Identification of a rare mutation at reverse transcriptase Lys65 (K65E) in HIV-1-infected patients failing on nucleos(t)ide reverse transcriptase inhibitors

Slim Fourati, Benoit Visseaux, Daniele Armenia, Laurence Morand-Joubert, Anna Artese, Charlotte Charpentier, Peter Van Den Eede, Giosuè Costa, Stefano Alcaro, Marc Wirden, Carlo Federico Perno, Francesca Ceccherini Silberstein, Diane Descamps, Vincent Calvez, Anne Genevieve Marcelin

Research output: Contribution to journalArticlepeer-review


The HIV reverse transcriptase (RT) mutation K65R confers resistance to nucleos(t)ide reverse transcriptase inhibitors (NRTIs). Here, analysing a large database, we report the selection of another rare K65E mutation in patients failing on NRTI-containing regimens. Clinical and virological characteristics of patients harbouring the K65E mutation were analysed using a large RT sequence database from treatment-experienced individuals. Structural analysis of the K65E RT mutant complexwasperformed bymeansof docking simulations. The replication capacitywas assessed using viruses harbouring the K65E mutation introduced by site-directed mutagenesis (SDM) in pNL 4-3. Overall, in 23530 sequences frompatients failing on antiretroviral therapy, the prevalence of substitutions at position K65 in RTwas 2.4%. In addition to K65R (n1/4395) and K65N (n1/49), another mutation, K65E, was found in 15 patients. In 11 out of 15 cases, tenofovir, abacavir, didanosine or stavudine were present at the time of K65E selection. The molecular recognition of RTcontaining K65E supports evidence for the role of this mutation in resistance to tenofovir. The SDM pNL4-3 K65E variant harboured a very low replicative capacity (5% versus wild-type). We investigated the role of a novel rare NRTI mutation located at position Lys65 of RT (K65E), found in drug-experienced patients failing on NRTIs. The low frequency of this mutation is probably related to the high impairment of replicativecapacity inducedbythismutation. This studyshouldhave significant clinical implications, as these findings warn clinicians that other minor substitutions at Lys65 (such as K65E) play a role in NRTI resistance.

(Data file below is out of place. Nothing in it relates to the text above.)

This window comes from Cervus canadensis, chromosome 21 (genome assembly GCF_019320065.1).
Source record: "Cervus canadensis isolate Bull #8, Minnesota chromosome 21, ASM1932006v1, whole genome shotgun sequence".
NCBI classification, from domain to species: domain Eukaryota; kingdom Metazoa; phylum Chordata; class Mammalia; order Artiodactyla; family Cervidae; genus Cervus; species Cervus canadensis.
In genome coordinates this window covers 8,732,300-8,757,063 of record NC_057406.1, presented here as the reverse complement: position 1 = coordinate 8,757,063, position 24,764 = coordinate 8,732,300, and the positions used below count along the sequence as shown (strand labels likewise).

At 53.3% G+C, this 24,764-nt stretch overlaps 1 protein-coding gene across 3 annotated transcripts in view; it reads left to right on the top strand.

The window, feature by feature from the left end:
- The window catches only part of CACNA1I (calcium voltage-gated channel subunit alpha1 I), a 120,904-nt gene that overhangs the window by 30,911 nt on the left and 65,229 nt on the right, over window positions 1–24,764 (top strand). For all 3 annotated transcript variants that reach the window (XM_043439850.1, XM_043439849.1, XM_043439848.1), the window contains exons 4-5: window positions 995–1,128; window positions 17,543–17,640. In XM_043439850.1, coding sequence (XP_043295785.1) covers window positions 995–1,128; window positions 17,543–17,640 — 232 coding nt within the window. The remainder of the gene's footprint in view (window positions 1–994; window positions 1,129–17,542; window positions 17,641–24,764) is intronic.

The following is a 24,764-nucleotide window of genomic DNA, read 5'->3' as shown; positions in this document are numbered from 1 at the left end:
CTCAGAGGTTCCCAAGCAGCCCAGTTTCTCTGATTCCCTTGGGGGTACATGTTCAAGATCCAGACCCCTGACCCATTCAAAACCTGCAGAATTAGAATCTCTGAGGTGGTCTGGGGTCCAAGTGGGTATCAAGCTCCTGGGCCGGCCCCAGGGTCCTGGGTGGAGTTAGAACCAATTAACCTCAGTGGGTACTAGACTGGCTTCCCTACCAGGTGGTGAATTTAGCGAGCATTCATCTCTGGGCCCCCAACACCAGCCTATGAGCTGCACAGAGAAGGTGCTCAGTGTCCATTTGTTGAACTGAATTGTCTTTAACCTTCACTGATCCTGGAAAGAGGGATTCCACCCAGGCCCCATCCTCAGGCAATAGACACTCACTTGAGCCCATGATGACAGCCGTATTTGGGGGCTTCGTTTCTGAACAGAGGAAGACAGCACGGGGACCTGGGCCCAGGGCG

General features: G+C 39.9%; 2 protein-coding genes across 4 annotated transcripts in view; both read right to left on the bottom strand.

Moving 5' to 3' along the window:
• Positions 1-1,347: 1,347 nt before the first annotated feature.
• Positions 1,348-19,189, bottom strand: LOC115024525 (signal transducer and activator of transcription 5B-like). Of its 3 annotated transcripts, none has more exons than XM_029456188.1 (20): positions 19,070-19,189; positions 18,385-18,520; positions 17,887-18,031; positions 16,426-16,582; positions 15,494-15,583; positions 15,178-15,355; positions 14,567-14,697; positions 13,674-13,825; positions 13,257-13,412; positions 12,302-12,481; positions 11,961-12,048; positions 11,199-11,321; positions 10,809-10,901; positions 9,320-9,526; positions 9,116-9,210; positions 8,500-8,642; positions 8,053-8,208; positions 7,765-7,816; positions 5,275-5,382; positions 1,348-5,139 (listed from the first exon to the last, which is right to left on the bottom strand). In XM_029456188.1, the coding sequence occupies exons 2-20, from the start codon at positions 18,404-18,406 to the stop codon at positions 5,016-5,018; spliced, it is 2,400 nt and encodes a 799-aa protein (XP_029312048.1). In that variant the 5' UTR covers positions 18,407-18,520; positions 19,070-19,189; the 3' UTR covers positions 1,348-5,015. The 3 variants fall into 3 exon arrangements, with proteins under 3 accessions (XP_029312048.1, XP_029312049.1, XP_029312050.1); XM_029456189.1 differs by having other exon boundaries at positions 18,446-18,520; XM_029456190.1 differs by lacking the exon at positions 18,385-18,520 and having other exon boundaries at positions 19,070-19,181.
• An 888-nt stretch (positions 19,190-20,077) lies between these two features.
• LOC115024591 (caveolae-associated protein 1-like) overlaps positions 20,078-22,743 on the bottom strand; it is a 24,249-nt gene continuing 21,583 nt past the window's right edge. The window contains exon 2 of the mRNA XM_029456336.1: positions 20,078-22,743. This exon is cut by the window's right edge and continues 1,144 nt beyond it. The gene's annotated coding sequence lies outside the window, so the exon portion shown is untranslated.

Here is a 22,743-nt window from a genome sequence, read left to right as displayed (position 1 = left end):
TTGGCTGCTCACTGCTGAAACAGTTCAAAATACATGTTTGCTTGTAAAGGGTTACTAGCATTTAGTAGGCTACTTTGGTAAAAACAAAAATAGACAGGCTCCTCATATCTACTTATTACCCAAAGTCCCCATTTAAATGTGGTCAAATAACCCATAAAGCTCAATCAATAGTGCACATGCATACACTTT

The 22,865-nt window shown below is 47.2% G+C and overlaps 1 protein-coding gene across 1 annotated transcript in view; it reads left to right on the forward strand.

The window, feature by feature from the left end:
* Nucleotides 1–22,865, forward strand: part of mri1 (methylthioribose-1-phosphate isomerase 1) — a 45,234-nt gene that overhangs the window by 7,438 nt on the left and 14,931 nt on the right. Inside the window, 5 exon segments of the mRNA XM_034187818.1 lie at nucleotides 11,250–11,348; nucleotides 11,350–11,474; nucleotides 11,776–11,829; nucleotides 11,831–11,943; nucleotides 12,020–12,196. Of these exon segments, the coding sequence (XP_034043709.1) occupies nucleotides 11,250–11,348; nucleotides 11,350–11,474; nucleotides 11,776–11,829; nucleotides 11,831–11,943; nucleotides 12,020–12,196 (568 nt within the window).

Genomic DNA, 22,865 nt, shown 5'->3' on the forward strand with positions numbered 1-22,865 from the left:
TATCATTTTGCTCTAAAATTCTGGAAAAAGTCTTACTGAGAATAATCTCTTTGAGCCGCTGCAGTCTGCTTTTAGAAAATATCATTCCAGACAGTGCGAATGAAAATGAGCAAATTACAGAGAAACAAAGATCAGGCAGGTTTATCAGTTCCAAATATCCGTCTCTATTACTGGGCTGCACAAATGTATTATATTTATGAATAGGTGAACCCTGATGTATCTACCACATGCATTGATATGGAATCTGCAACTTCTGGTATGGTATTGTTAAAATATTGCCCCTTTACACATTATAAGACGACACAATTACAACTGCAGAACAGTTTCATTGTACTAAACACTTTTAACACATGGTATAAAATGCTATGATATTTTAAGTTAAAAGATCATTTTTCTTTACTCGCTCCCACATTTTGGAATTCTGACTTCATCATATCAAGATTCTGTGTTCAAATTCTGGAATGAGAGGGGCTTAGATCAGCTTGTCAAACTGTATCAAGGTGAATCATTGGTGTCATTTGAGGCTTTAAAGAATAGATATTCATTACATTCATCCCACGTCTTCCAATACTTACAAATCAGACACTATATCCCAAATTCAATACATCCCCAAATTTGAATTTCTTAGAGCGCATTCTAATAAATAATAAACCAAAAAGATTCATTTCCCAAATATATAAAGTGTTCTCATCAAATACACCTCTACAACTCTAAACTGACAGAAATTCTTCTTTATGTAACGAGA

Original languageEnglish
Article numberdkt200
Pages (from-to)2199-2204
Number of pages6
JournalJournal of Antimicrobial Chemotherapy
Issue number10
Publication statusPublished - Oct 2013


  • Drug resistance
  • HIV
  • Nucleoside analogues

ASJC Scopus subject areas

  • Pharmacology
  • Pharmacology (medical)
  • Infectious Diseases


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